Coping With Dental Phobia

Most people fear going to the dentist. Just the thought of going for a dental checkup is enough to make some people anxious. The fear of going to the dentist starts early. Most of the time, parents threaten their kids by saying they will bring them to the dentist if they do not brush their teeth. Threats such as this can leave a lasting impression on the child, and can carry over to adulthood.

A painful experience in a dental clinic at a young age can also trigger anxiety that does not go away easily. Most patients fear going to the dentist because of the syringes used for injecting agents into the gums. Nowadays, the tools used in dentistry have greatly evolved. The needles used for syringes are now disposable and are super thin, making injections virtually painless. Dental patches and anesthetic gels that help significantly reduce pain are also available.

A few distractions are also used by most dentists to distract patients, and shift their attention from the dental procedure. Big screen TVs, tablets, MP3 players for your listening pleasure, and virtual reality glasses are just some of the tools used to keep your mind wandering to a different realm, thus easing your anxiety. A modern dental clinic may also make use of bright colors on the walls, some fresh flowers, inviting decors, and miniature waterfalls to help keep patients calm and relaxed.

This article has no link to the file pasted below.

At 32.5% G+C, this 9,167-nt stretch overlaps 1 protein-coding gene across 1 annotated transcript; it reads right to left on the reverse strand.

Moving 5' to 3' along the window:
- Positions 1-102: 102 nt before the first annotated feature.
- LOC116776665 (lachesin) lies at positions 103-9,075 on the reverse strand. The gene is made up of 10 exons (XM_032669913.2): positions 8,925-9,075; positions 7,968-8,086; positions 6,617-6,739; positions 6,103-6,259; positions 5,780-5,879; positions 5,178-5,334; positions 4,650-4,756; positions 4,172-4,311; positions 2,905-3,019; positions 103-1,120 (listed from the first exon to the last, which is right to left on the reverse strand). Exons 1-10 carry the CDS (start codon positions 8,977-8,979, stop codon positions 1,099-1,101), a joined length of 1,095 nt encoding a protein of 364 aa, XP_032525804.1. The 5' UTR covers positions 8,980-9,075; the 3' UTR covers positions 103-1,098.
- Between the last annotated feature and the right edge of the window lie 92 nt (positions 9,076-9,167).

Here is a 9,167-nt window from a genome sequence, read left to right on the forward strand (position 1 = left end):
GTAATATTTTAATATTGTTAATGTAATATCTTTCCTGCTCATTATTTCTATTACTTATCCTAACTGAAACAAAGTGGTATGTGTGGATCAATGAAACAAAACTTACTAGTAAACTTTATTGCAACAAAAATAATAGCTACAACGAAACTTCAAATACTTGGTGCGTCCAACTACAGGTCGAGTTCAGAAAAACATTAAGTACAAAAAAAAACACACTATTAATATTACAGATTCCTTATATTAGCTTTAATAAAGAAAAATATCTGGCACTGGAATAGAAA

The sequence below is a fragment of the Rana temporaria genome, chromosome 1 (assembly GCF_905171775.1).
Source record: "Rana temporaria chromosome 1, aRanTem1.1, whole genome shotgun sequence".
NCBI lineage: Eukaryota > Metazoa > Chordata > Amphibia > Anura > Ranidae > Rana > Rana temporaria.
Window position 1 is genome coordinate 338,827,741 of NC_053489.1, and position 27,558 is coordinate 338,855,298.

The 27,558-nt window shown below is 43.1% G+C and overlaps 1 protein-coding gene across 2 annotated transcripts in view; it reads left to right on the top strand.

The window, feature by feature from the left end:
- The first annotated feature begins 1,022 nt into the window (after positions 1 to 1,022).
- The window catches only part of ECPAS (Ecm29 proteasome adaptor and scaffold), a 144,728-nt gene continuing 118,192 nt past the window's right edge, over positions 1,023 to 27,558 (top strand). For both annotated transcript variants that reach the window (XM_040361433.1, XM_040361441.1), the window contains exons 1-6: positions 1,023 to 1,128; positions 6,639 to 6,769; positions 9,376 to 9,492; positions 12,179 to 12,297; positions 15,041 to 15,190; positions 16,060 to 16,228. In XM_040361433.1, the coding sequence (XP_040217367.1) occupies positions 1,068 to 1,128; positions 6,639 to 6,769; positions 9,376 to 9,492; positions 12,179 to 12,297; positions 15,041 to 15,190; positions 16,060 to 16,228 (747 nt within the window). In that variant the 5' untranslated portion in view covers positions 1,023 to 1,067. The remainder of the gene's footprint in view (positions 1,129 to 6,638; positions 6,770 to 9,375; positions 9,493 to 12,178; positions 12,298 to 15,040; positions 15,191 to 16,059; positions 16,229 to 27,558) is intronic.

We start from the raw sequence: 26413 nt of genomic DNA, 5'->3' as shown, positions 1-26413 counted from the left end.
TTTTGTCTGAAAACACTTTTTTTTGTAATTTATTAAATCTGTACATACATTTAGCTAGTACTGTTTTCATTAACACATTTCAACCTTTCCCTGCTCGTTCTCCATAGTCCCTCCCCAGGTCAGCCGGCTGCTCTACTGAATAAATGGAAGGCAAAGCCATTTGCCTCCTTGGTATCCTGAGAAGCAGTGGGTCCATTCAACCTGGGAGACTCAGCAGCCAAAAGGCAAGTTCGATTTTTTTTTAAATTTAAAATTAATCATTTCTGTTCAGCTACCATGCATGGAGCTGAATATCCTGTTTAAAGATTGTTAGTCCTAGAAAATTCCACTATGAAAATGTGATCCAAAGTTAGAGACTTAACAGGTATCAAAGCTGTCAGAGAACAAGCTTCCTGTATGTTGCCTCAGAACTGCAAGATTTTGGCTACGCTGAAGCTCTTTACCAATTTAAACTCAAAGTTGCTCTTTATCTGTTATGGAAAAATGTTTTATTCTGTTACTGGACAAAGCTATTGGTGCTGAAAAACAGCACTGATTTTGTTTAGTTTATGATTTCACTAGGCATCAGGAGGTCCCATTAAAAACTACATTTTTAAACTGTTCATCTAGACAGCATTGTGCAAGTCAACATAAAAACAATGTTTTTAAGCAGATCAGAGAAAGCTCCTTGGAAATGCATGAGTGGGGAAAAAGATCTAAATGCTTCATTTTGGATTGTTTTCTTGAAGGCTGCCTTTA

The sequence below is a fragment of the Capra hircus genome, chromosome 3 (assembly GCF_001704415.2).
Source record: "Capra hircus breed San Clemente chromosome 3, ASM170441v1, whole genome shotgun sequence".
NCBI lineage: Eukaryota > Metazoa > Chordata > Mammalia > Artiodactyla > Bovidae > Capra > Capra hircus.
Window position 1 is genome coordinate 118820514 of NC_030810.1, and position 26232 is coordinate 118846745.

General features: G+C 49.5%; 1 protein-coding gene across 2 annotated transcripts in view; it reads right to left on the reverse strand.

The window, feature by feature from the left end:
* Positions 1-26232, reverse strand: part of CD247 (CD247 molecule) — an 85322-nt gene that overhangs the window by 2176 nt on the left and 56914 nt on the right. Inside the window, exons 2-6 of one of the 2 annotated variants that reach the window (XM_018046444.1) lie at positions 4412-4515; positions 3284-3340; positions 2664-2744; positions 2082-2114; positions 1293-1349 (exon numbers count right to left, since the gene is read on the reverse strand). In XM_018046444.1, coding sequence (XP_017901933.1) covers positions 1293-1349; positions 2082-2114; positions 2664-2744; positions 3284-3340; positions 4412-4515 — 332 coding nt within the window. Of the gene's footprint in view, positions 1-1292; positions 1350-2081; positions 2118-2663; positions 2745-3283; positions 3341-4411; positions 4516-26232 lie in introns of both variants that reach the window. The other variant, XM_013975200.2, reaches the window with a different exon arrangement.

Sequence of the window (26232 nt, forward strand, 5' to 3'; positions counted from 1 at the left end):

How Can You Ease Your Dental Phobia?

Here are some suggestions that you can try to help reduce your fear of going to the dentist:

1. Talk with your dentist. Set up an appointment with your dentist in Columbia, MD, and talk about your fear. If your dentist does not return your call, find another one. A good dentist understands that a patient needs to talk about their fears in order to feel at ease.

2. Prepare yourself. Before undergoing any dental procedure, ask your dentist what you can expect. How will the procedure be done? How long will it take? Do not be afraid to ask. It is important that you know you are in control of your situation.

3. Give your dentist a cue. Before you start with any procedure, talk to your dentist about establishing a sign such as raising your hand when you feel uncomfortable, and you need them to stop right away.

You can also ask your dentist about the sedation options available to calm your nerves. Some dentists administer the so-called “laughing gas” or nitrous oxide, while others perform intravenous conscious sedation. These medications help reduce pain and discomfort while you are awake. These will also help lessen your anxiety if you think of your dentist as someone who cares as much about your safety and comfort as they do about your teeth.